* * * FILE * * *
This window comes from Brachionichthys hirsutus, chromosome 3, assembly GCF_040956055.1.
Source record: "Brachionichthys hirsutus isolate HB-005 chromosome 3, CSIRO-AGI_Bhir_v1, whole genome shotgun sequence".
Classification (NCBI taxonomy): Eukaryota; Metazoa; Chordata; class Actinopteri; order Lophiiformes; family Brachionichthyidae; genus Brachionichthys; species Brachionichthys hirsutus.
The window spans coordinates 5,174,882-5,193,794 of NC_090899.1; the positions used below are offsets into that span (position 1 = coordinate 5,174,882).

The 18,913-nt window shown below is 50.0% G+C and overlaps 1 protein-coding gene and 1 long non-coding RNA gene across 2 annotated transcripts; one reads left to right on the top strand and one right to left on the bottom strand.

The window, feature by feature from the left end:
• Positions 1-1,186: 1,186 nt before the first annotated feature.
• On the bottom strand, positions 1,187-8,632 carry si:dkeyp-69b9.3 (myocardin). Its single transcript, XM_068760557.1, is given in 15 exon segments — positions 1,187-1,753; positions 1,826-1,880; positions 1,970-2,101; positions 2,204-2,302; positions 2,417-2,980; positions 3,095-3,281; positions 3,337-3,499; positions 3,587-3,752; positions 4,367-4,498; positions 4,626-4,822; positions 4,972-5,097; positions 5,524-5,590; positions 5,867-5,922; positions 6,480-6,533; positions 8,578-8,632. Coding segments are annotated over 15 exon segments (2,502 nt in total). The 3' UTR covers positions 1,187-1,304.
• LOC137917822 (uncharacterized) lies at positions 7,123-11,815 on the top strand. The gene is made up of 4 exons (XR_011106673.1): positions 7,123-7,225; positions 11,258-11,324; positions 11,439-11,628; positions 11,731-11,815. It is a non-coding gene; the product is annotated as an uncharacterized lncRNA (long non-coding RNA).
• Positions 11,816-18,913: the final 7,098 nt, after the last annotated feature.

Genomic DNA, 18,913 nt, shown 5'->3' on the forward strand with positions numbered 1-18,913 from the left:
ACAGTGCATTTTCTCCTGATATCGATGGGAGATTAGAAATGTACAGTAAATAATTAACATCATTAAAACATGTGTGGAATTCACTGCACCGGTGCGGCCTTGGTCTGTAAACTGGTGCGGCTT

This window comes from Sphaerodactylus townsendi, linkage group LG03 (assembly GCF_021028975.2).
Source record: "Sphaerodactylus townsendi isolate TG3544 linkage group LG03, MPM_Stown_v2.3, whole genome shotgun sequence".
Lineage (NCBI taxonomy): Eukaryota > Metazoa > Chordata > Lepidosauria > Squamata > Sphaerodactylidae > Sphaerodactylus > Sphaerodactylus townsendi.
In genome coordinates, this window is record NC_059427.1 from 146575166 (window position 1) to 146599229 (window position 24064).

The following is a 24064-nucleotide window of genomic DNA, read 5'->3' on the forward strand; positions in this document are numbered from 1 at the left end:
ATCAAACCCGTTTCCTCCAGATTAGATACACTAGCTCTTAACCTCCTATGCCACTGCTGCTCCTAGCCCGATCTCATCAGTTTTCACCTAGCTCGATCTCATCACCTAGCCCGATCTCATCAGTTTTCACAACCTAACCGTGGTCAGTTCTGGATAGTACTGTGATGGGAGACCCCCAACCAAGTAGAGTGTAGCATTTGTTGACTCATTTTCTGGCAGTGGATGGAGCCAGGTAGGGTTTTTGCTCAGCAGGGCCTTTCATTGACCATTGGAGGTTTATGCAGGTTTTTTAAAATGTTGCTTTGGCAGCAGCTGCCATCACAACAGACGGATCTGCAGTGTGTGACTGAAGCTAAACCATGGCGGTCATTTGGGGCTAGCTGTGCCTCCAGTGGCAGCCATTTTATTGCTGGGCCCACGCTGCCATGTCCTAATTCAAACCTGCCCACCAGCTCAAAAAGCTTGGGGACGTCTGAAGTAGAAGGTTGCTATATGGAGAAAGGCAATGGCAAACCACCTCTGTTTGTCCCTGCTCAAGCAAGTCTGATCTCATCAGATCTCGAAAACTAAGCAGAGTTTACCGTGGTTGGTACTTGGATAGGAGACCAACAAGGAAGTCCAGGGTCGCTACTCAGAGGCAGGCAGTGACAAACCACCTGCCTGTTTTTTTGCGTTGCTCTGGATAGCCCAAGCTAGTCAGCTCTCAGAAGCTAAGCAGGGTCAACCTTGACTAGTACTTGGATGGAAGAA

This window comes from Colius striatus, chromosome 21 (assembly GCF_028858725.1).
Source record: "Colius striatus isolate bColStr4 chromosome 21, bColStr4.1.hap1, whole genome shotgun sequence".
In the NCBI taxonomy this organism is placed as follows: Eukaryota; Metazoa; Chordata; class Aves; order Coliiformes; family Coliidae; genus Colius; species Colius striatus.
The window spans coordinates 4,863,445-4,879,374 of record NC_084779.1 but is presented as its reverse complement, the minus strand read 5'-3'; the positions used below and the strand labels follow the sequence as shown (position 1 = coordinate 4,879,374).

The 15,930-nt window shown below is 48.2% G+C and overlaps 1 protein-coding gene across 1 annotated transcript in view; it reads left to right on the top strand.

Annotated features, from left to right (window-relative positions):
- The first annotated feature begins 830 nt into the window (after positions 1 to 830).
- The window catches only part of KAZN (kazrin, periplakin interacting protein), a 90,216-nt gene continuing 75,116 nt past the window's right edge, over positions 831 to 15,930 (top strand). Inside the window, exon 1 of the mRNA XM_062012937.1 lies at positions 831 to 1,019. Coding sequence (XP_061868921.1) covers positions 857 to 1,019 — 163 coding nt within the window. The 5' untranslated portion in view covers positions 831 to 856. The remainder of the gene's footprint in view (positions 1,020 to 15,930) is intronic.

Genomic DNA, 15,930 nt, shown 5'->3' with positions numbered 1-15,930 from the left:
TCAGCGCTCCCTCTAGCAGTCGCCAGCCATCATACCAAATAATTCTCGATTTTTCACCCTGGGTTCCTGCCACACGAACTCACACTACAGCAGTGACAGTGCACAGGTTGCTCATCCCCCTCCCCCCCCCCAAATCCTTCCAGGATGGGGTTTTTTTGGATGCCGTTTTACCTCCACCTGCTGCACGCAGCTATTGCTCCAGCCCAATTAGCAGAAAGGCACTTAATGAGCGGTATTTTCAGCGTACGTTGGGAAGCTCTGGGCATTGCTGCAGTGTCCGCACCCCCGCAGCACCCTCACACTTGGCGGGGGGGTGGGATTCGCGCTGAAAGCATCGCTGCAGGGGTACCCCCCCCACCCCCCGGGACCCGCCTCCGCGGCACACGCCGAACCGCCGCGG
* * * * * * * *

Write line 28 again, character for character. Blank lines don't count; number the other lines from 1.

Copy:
TCAGCGCTCCCTCTAGCAGTCGCCAGCCATCATACCAAATAATTCTCGATTTTTCACCCTGGGTTCCTGCCACACGAACTCACACTACAGCAGTGACAGTGCACAGGTTGCTCATCCCCCTCCCCCCCCCCAAATCCTTCCAGGATGGGGTTTTTTTGGATGCCGTTTTACCTCCACCTGCTGCACGCAGCTATTGCTCCAGCCCAATTAGCAGAAAGGCACTTAATGAGCGGTATTTTCAGCGTACGTTGGGAAGCTCTGGGCATTGCTGCAGTGTCCGCACCCCCGCAGCACCCTCACACTTGGCGGGGGGGTGGGATTCGCGCTGAAAGCATCGCTGCAGGGGTACCCCCCCCACCCCCCGGGACCCGCCTCCGCGGCACACGCCGAACCGCCGCGG